When will she pass me for the first time? [solution]

Recently, my dad posed the following question here:

My wife and I walk on a circular track, starting at the same point.  She does m laps in the time that it takes me to do n laps.  She walks faster than I do, so m > n.  After how many laps will she catch up with me again?

If you haven’t solved it yet, give it a crack. It’s a fun problem that has surprising depth.

Here’s my solution (in it, I refer to “mom” rather than “my wife” for obvious reasons!):

Since mom’s lap rate is m laps per unit time, and dad’s lap rate is n laps per unit time, in time t, mom goes mt laps and dad goes nt laps.

They meet whenever their distance (measured in laps) is separated by an integer number of laps k. That is, mom and dad meet when

mt=nt+k, k\in\mathbb{Z}.

This happens at time


Mom will have gone


laps and dad will have gone


laps when they meet for the kth time.

And that’s it! That’s the general solution. This means that:

  • At time t=0, dad and mom “meet” because they haven’t even started walking at all (they are k=0 laps apart).
  • At time t=\frac{1}{m-n}, dad and mom meet for their first time after having started walking (they are k=1 lap apart). This is the answer to the problem as it was originally stated. Mom will have gone mt=\frac{m}{m-n} laps and dad will have gone nt=\frac{n}{m-n} laps when they meet for the first time.
  • At time t=\frac{2}{m-n}, dad and mom meet for their second time (now k=2 laps apart).
  • At time t=\frac{k}{m-n}, dad and mom meet for their kth time.

Here are two examples:

  • If mom walks 15 laps in the time it takes dad to walk 10 laps, when they meet up for the first time, mom will have gone \frac{m}{m-n}=3 laps and dad will have gone \frac{n}{m-n}=2 laps.
  • If mom walks 12 laps in the time it takes dad to walk 5 laps, when they meet up for the first time, mom will have gone \frac{m}{m-n}=1\frac{5}{7} laps and dad will have gone \frac{n}{m-n}=\frac{5}{7} laps.

Boom! Problem solved! 🙂

Four ways to compute a probability

I have a guest blog post that appears on the White Group Mathematics blog here. (My first guest post!) Here’s a taste:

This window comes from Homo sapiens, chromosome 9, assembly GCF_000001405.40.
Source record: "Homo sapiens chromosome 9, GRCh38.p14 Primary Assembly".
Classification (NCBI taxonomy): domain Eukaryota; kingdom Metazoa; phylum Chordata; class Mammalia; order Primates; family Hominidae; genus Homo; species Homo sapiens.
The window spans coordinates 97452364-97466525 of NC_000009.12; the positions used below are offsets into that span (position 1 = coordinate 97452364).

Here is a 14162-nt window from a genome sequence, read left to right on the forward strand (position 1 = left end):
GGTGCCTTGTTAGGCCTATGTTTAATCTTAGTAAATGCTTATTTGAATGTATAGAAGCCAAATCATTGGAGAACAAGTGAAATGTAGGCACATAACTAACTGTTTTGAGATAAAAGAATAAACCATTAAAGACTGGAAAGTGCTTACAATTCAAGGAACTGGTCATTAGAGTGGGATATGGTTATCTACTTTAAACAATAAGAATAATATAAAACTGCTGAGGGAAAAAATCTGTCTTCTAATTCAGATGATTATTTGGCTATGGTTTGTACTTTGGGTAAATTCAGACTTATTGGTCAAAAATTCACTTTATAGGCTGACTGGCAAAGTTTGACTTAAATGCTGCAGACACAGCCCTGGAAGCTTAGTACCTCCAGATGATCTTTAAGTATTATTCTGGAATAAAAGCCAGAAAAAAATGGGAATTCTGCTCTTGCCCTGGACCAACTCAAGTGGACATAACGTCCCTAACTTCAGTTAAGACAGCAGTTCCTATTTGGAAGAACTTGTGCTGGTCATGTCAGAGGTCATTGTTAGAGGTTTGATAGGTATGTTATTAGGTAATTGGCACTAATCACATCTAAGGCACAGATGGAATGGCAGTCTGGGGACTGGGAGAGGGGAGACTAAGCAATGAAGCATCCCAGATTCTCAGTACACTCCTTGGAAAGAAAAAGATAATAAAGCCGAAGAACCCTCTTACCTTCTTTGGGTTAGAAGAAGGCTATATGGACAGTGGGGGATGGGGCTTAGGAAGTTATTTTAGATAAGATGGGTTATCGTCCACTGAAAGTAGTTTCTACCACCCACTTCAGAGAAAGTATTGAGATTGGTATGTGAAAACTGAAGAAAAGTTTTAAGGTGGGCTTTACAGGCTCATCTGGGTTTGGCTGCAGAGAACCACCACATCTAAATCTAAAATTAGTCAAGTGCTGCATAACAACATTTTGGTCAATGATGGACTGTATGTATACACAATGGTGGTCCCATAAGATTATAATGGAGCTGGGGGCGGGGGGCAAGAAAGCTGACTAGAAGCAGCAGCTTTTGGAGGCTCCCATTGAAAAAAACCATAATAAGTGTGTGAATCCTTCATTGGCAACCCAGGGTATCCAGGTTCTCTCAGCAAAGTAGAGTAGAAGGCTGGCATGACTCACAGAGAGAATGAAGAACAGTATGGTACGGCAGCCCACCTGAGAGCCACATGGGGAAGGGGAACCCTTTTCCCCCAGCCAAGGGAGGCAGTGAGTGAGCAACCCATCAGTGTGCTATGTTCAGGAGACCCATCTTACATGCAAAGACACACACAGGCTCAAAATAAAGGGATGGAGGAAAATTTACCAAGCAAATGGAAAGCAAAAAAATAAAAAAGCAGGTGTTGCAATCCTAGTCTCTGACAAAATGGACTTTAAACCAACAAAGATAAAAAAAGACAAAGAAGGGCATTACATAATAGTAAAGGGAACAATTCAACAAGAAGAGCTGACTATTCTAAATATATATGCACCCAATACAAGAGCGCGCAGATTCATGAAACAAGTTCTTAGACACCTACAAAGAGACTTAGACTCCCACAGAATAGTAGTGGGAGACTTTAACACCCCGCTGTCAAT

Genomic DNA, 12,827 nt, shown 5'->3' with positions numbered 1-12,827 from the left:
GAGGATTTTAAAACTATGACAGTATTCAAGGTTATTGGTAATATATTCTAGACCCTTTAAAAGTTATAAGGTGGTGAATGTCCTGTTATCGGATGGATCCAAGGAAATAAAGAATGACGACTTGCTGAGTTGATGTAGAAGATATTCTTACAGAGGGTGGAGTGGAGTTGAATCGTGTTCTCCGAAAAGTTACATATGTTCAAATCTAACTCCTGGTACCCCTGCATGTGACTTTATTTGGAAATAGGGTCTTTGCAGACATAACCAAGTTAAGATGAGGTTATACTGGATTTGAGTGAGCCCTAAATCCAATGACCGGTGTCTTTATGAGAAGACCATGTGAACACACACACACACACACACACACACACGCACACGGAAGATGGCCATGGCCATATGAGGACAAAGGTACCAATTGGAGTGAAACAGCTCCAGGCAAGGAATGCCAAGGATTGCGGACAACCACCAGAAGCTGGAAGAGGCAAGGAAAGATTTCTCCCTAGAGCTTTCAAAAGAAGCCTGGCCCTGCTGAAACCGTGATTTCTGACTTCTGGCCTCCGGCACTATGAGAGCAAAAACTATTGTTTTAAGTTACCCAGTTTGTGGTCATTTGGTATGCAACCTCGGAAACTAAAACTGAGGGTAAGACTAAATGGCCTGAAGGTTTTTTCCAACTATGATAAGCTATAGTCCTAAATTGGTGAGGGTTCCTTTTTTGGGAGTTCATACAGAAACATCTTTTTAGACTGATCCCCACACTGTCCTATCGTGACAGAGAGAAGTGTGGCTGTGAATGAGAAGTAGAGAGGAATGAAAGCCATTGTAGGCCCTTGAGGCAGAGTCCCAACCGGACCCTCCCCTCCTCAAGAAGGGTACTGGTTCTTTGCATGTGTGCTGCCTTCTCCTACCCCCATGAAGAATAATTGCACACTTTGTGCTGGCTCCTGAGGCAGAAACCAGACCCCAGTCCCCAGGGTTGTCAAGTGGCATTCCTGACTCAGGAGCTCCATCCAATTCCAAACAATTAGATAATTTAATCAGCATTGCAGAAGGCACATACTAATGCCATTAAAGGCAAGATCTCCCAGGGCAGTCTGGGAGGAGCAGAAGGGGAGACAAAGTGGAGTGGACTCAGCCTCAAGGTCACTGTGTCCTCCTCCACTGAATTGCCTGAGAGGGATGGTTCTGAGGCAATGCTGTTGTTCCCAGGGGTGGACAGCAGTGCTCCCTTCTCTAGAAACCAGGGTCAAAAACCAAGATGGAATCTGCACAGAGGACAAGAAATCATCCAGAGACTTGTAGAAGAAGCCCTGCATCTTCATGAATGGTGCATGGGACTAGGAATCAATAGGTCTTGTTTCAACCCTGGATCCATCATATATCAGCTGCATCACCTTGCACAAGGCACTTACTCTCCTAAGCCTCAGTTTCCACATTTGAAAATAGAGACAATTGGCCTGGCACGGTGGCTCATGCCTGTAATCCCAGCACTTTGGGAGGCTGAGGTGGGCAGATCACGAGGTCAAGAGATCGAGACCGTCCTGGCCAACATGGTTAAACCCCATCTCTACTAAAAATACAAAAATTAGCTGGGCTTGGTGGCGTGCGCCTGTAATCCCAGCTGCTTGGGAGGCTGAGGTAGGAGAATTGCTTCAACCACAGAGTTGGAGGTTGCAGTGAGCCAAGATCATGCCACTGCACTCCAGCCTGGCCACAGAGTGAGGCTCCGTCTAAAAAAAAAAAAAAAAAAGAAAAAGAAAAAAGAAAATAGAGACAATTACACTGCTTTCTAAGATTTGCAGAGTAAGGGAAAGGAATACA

One thing I love about math, and particularly combinatorics and probability, is the fact that many methods exist for solving the same problem.

Each method may have its advantages. The advantage might be conceptual (as in “this makes most sense to me”) or the advantage might be computational (as in “this is the fastest way to do it”).

Discussing the merits of different methods is exactly what math class is for!

For example, check out this typical probability question that could appear in a Precalculus course:

The Texas Ranger pitching staff has 5 right-handers and 8 left-handers. If 2 pitchers are selected at random to warm up, what is the probability that at least one of them is a right-hander?

In fact, it’s one I use in my own Precalculus course and it generated a great class discussion. In teaching it this past year, I ended up showing students four ways to do the problem this year! Here they are…

For the epic conclusion of this post, visit White Group Mathematics. 🙂

Composing power functions

I presented the following example in my Precalculus classes this past week and it bothered students:

Let f(x)=4x^2 and g(x)=x^{3/2}. Compute f(g(x)) and g(f(x)) and state the domain of each.


As usual, I’ll give you a second to think about it yourself.